1. Seattle Seahawks – OT Matt Peart (Connecticut)

The Seahawks added Brandon Shell in free agency, but he’s a borderline starting option and could be pushed by a rookie. They also need a long-term option at left tackle, where Duane Brown is going into his age 35 season.

  1. Cincinnati Bengals – MLB Malik Harrison (Ohio State)
  2. Washington Redskins – TE Albert Okwuegbunam (Missouri)
  3. Detroit Lions – DT Justin Madubuike (Texas A&M)
  4. New York Jets – OLB Bradlee Anae (Utah)
  5. Carolina Panthers – OLB Akeem Davis-Gaither (Appalachian State)
  6. Miami Dolphins – OT Lucas Niang (TCU)
  7. New England Patriots – TE Adam Trautman (Dayton)
  8. Arizona Cardinals – OT Prince Tega Wanogho (Auburn)
  9. Jacksonville Jaguars – DT Raekwon Davis (Alabama)
  10. Cleveland Browns – WR Gabe Davis (Central Florida)
  11. Indianapolis Colts – OLB Willie Gay (Mississippi State)
  12. Tampa Bay Buccaneers – OLB Terrell Lewis (Alabama)
  13. Denver Broncos – DE Neville Gallimore (Oklahoma)
  14. Atlanta Falcons – RB Cam Akers (Florida State)
  15. New York Jets – CB Darnay Holmes (UCLA)
  16. Las Vegas Raiders – G Robert Hunt (Louisiana)
  17. Las Vegas Raiders – QB Jalen Hurts (Oklahoma)
  18. Dallas Cowboys – DE Jonathan Greenard (Florida)
  19. Denver Broncos – WR Laviska Shenault (Colorado)
  20. Los Angeles Rams – WR Lynn Bowden (Kentucky)
  21. Detroit Lions – OT Ben Bartch (St. John’s MN)
  22. Buffalo Bills – RB AJ Dillon (Boston College)
  23. New England Patriots – S Jeremy Chinn (Southern Illinois)
  24. New Orleans Saints – WR Bryan Edwards (South Carolina)
  25. Minnesota Vikings – DT James Lynch (Baylor)
  26. Houston Texans – OLB Darrell Taylor (Tennessee)
  27. Las Vegas Raiders – OLB Jacob Phillips (LSU)
  28. Baltimore Ravens – OLB Alton Robinson (Syracuse)
  29. Tennessee Titans – OLB Khalid Kareem (Notre Dame)
  30. Green Bay Packers – WR Devin Duvernay (Texas)
  31. Denver Broncos – G Tyler Biadasz (Wisconsin)
  32. Kansas City Chiefs – CB Cameron Dantzler (Mississippi State)
  33. Cleveland Browns – DT Jason Strowbridge (North Carolina)
  34. New England Patriots – MLB Joe Bachie (Michigan State)
  35. New York Giants – OLB Alex Highsmith (Charlotte)
  36. New England Patriots – QB Jake Fromm (Georgia)
  37. Seattle Seahawks – TE Harrison Bryant (Florida Atlantic)
  38. Pittsburgh Steelers – RB Eno Benjamin (Arizona State)
  39. Philadelphia Eagles – OLB Davion Taylor (Colorado)
  40. Los Angeles Rams – RB Darrynton Evans (Appalachian State)
  41. Minnesota Vikings – G Jonah Jackson (Ohio State)
  42. Baltimore Ravens – RB Joshua Kelly (UCLA)

2020 NFL Mock Draft

1. Cincinnati Bengals – QB Joe Burrow (LSU)

The Dolphins are reportedly making a “godfather” option to the Bengals to move up to #1. They have the draft capital over the next two years to make a very appealing offer (although they wouldn’t have had to do this if they had benched Ryan Fitzpatrick for the final two games of the season), but the Bengals seem pretty set on Burrow, who they have been talking to weekly over video for the past month. Either way Burrow would be the pick here, most likely to Cincinnati, but you never know.

2. Washington Redskins – DE Chase Young (Ohio State)

There may be some trade chatter here too, but ultimately the Redskins are expected to stay put and take Chase Young, the draft’s consensus top defensive player. It would likely take a similar “godfather” offer from a team for the Redskins to be willing to move down and give up the opportunity to draft Young.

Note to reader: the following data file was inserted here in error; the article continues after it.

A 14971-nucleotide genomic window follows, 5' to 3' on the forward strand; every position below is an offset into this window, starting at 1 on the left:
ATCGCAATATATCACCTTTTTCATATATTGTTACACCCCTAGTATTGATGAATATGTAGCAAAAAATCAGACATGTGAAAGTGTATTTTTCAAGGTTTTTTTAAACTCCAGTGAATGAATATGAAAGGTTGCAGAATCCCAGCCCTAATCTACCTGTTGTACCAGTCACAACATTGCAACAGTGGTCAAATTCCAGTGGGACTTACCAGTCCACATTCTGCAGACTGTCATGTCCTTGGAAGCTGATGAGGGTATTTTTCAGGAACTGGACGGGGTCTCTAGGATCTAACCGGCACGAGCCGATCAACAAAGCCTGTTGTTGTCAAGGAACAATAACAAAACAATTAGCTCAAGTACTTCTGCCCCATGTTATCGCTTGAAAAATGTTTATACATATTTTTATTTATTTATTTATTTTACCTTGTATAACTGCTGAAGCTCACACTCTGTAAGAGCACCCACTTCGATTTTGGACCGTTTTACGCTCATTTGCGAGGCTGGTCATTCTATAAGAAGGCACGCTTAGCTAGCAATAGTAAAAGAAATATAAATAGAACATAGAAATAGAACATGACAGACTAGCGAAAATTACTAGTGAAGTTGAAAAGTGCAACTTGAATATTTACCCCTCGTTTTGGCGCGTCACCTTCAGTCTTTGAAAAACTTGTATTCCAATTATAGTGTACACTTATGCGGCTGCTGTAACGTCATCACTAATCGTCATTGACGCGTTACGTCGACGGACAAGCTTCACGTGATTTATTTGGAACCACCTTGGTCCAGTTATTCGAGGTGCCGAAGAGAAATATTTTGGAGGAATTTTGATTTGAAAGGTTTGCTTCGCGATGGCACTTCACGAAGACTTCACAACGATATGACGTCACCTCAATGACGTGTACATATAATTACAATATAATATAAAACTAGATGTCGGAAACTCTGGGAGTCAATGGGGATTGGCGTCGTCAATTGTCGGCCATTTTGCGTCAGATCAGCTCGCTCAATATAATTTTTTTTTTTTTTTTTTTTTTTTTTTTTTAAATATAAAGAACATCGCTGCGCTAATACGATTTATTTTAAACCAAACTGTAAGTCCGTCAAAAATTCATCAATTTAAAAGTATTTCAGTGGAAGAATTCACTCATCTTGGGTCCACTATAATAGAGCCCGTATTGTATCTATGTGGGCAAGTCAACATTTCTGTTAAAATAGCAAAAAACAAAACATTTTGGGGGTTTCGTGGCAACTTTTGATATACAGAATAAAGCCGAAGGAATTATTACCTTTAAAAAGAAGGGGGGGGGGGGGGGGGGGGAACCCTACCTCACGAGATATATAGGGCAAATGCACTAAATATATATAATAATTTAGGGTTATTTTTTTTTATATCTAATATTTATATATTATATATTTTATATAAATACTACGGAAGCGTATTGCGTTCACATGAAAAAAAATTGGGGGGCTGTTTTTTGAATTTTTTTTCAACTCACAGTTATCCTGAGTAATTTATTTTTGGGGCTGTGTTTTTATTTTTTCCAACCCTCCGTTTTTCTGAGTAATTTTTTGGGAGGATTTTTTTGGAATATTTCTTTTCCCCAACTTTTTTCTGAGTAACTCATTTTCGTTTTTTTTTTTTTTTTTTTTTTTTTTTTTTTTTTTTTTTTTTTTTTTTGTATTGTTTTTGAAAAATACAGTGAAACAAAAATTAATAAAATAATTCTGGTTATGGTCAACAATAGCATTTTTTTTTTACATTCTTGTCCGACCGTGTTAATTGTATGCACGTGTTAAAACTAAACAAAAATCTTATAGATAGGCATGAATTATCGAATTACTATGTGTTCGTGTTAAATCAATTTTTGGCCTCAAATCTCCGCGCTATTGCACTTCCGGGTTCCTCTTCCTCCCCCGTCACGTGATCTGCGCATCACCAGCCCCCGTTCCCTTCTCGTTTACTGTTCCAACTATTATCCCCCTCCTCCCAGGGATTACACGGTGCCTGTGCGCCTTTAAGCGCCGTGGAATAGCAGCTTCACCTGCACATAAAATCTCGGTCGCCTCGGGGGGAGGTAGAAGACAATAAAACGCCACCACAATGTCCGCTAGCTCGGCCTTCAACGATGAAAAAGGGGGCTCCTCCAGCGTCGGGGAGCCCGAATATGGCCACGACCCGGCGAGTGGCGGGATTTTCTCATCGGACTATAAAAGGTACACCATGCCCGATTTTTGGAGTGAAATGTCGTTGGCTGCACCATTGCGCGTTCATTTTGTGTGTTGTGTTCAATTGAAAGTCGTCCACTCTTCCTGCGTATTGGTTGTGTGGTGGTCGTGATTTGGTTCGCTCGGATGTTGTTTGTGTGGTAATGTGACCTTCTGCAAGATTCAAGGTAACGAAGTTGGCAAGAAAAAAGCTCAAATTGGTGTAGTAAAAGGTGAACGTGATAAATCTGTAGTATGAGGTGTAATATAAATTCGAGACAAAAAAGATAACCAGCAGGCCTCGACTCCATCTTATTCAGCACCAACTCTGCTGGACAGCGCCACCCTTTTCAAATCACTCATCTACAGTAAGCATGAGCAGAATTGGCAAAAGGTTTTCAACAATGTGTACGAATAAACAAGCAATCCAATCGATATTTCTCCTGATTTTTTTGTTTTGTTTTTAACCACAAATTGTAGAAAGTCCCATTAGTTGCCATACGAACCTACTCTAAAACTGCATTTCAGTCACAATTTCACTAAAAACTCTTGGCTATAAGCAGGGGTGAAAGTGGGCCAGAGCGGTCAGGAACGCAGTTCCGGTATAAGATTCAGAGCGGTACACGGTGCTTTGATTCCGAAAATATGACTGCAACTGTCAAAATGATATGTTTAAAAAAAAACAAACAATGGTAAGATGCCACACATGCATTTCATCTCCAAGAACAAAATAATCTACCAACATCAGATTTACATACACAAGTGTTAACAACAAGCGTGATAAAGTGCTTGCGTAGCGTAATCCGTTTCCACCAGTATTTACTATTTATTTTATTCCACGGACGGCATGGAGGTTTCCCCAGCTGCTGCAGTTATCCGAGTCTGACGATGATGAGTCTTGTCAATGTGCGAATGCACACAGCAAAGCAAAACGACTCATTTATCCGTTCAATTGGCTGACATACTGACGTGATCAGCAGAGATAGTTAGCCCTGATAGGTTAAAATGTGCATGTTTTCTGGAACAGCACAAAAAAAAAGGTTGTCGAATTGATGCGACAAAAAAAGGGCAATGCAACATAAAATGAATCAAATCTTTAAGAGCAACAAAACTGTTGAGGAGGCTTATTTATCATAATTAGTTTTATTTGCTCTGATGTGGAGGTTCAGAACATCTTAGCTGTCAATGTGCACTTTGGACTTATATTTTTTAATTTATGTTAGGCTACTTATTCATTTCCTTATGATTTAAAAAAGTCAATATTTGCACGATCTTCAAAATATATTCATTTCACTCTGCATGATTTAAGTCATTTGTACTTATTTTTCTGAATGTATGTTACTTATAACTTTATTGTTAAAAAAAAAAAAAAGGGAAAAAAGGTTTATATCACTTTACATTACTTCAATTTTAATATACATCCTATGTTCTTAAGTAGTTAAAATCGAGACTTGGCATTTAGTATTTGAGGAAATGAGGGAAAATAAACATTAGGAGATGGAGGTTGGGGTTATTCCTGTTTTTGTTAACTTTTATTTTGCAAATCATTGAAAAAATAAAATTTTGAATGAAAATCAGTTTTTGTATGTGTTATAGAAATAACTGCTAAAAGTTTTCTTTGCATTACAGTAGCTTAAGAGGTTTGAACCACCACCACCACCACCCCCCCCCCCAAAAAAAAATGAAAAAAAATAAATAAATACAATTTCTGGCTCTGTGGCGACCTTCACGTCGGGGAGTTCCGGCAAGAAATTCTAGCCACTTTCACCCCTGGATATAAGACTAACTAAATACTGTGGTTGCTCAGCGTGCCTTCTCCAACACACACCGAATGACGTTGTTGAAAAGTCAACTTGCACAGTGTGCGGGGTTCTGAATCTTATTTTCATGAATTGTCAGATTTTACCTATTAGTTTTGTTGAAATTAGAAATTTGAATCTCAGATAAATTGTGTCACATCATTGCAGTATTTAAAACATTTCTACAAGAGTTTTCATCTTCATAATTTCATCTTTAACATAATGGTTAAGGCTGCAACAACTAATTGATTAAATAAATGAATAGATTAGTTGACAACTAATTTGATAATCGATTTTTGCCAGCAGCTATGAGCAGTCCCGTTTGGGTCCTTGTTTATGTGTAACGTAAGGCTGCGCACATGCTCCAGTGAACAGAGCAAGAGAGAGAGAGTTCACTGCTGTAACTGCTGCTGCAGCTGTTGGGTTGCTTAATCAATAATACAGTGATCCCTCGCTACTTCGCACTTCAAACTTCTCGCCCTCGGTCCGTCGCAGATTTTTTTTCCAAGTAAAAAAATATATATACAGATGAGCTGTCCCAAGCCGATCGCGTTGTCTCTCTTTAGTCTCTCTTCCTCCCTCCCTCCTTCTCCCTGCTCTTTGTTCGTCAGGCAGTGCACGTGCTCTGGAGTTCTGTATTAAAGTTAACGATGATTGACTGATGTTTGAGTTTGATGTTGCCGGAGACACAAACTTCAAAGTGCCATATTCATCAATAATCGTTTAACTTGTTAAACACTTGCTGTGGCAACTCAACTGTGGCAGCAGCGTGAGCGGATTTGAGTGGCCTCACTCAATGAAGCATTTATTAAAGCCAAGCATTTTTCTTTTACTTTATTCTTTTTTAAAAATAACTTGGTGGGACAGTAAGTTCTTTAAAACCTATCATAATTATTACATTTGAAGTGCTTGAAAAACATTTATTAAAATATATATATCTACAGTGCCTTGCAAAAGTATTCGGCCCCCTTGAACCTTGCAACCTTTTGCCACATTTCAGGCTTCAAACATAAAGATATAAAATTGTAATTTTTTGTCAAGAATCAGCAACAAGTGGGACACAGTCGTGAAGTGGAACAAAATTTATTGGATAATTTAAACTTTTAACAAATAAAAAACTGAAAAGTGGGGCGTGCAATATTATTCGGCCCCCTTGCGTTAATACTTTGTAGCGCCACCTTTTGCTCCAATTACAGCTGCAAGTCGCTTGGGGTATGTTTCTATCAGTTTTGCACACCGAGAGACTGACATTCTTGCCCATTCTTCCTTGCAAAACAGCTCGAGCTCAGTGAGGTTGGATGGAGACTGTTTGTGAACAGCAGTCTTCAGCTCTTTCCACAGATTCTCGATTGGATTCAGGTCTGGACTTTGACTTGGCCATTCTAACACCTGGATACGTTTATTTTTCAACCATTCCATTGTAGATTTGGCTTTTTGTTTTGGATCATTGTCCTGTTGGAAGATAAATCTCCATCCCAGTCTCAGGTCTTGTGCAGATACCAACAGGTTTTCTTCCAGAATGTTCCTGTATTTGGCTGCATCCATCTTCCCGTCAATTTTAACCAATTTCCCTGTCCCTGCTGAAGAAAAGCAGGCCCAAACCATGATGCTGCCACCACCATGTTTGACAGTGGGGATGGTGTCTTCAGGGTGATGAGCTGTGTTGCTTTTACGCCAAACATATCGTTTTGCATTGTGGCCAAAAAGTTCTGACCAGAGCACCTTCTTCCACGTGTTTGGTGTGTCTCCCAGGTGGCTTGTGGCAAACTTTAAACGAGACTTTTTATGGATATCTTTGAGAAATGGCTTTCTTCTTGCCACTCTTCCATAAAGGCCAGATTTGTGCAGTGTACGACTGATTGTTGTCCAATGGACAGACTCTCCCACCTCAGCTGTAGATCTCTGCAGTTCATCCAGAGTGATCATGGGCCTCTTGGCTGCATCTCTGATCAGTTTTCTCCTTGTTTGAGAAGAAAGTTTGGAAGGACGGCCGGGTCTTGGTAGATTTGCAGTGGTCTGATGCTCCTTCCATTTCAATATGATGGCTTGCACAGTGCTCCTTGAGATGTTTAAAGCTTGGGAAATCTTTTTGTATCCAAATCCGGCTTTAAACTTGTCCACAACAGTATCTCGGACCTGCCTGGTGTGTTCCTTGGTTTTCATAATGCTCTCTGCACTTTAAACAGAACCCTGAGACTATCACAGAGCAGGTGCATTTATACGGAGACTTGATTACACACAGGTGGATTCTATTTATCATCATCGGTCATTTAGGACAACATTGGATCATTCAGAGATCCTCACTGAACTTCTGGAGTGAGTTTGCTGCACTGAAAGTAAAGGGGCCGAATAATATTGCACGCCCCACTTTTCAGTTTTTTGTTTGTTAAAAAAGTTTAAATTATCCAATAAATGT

3. Miami Dolphins (TRADE) – QB Tua Tagovailoa (Alabama)

I’ve had the Lions trading down from this spot since my initial mock draft and it seems likely to happen. Teams will want to move up to this spot to secure their favorite of the remaining quarterbacks and the Lions will want to move down because they have a bunch of needs and can still get one of their target defensive players a few spots later. The Dolphins have always been the favorite to move up here, assuming they want to, over teams like the Chargers, Jaguars, and Raiders. 

Not only do they have the fewest spots to move up, but they also have more draft capital than any team in the league. They have a whopping 5 first round picks in the next two drafts and, with four second round picks as well, they might not have to give up a single one of those first rounders to get this deal done. Draft day reports suggest a trade is close for the Dolphins to move up to this spot, either with an ultimate goal of moving up all the way to 1 or to secure their 2nd ranked quarterback on their board at 3. There has been a lot of smoke tying the Dolphins to both Justin Herbert and Tua Tagovailoa, but I’m sticking with my original pick of Tua here.

4. Los Angeles Chargers (TRADE) – QB Justin Herbert (Oregon)

With Tua off the board, that could prompt one of the other teams looking at a quarterback to also move up in order to secure their quarterback. Like the Dolphins are favored to move up to 3, the Chargers should be favored to move up to 4. The Chargers don’t have as much draft capital as the Dolphins do, but with only two spots to move up, they should have enough to get this deal done. The Giants wouldn’t need a king’s ransom just to move down a couple spots and select a player they likely would have taken at 4. The Chargers like Tyrod Taylor as a short-term solution, but he’s going to be a free agent next off-season and a franchise quarterback on a rookie contract is the most valuable asset in football, so they won’t hesitate to move up to secure Herbert if they like him enough.

5. Detroit Lions (TRADE) – DT Derrick Brown (Auburn)